In June 2023, the DA’s office finished its investigation of the use of force incident and filed criminal charges against Nail and Mazariegos for assaulting Jimenez Lopez and falsifying their police reports. Frugoli stated that there is evidence to prove the charges beyond a reasonable doubt.
The DA’s conclusions conflict with those of Paul Henry, the independent investigator hired by San Rafael to conduct an internal investigation. Henry’s reports, issued March 29, 2023, were part of the records released last week.
Mazariegos and Nail did not use excessive force against Jimenez Lopez, according to Henry. Additionally, Henry found there was insufficient evidence to determine whether their police reports accurately described the facts.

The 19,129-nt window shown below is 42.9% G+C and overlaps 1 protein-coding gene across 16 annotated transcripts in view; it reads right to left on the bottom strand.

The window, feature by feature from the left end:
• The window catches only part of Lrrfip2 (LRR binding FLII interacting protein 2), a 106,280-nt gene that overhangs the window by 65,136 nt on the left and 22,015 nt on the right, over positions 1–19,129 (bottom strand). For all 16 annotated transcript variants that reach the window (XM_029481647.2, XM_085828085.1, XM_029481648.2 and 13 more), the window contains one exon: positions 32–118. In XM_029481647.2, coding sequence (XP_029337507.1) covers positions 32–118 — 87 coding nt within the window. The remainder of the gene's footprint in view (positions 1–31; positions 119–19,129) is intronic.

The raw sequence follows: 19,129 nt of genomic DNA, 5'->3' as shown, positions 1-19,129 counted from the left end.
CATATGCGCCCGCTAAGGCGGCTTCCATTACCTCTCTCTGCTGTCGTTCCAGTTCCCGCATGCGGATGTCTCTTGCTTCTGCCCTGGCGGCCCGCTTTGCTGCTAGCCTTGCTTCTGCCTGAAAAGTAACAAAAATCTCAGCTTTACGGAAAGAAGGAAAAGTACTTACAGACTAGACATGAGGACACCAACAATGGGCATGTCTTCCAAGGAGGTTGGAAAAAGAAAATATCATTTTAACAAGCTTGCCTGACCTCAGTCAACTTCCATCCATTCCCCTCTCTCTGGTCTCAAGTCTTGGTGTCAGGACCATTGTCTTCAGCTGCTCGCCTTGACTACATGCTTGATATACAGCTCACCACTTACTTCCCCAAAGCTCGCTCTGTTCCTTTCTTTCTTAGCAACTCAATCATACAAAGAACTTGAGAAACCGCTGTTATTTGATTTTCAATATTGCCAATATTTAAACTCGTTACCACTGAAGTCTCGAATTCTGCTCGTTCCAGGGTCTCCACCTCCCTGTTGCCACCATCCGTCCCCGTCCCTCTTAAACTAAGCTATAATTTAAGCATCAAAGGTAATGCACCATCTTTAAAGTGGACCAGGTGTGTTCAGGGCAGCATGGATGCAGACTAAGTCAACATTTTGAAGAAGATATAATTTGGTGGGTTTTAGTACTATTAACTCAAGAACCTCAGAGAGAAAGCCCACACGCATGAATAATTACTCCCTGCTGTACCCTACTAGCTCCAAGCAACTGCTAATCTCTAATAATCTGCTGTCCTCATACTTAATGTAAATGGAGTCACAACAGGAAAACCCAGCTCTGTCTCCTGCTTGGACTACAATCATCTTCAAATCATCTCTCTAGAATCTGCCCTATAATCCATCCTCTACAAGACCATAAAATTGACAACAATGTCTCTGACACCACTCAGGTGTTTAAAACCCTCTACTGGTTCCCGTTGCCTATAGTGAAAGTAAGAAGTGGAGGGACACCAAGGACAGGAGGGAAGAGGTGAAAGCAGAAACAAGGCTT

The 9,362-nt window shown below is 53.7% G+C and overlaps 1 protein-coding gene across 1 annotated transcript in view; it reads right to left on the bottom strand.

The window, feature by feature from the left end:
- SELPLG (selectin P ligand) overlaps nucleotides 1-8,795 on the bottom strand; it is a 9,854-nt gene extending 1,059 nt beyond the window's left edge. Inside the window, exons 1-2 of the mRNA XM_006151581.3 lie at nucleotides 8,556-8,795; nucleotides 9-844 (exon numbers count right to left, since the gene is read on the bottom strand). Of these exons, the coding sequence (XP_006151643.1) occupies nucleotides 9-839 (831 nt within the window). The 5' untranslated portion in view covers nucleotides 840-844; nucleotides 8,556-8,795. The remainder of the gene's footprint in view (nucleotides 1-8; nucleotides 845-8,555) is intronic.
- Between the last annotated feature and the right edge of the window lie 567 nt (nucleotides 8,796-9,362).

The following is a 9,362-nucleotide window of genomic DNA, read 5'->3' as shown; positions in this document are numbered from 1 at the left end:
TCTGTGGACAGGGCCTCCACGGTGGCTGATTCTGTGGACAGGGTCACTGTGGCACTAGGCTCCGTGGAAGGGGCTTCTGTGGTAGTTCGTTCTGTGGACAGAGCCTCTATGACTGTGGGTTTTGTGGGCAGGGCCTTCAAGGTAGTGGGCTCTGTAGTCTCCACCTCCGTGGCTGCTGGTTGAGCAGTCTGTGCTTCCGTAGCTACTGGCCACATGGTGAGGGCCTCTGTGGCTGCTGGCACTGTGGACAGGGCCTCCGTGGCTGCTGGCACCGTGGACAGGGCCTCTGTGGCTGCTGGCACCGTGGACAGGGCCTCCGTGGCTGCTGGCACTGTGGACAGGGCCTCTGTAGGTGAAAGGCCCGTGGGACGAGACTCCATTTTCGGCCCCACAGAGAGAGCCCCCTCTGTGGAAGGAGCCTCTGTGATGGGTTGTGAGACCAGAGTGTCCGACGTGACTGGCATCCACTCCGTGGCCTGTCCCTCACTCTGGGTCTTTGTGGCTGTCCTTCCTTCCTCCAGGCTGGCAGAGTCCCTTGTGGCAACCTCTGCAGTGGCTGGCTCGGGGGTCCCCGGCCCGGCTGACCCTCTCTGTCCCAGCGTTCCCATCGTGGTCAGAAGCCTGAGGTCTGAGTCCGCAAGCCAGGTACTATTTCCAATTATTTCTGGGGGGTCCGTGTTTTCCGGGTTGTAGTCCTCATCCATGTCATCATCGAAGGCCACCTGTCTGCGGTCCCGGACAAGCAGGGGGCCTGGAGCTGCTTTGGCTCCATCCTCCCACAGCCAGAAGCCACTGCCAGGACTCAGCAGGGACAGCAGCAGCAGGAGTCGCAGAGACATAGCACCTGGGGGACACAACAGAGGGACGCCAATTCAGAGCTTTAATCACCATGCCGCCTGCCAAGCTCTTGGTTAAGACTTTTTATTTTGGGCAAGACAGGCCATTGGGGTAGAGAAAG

The use of force incident began when Mazariegos contacted Jimenez Lopez and his two friends on Windward Way in the Canal area about drinking in public. Mazariegos instructed the men to sit on the curb and asked for their identification.
Henry found that Mazariegos didn’t attempt to develop a rapport with Jimenez Lopez and that her “demeanor was stern, challenging and officious.” The situation escalated when Nail responded to “provide cover” for Mazariegos.
Jimenez Lopez stood to retrieve his ID, and Nail told him to “sit the fuck down.” Although he obeyed, Mazariegos once more requested his ID and he stood again. The officers told him again to sit down and then grabbed Jimenez Lopez’s arms to handcuff him.
“Both officers expressed a concern that Mr. Lopez may try to flee the area or assault one or both police officers,” Henry stated in his report.
Despite their concern, Mazariegos and Nail never patted down Jimenez Lopez or his two friends to search for weapons. In fact, one of the men, also a gardener, had gardening shears on his belt, which was discovered by another officer who responded to the scene after the use of force.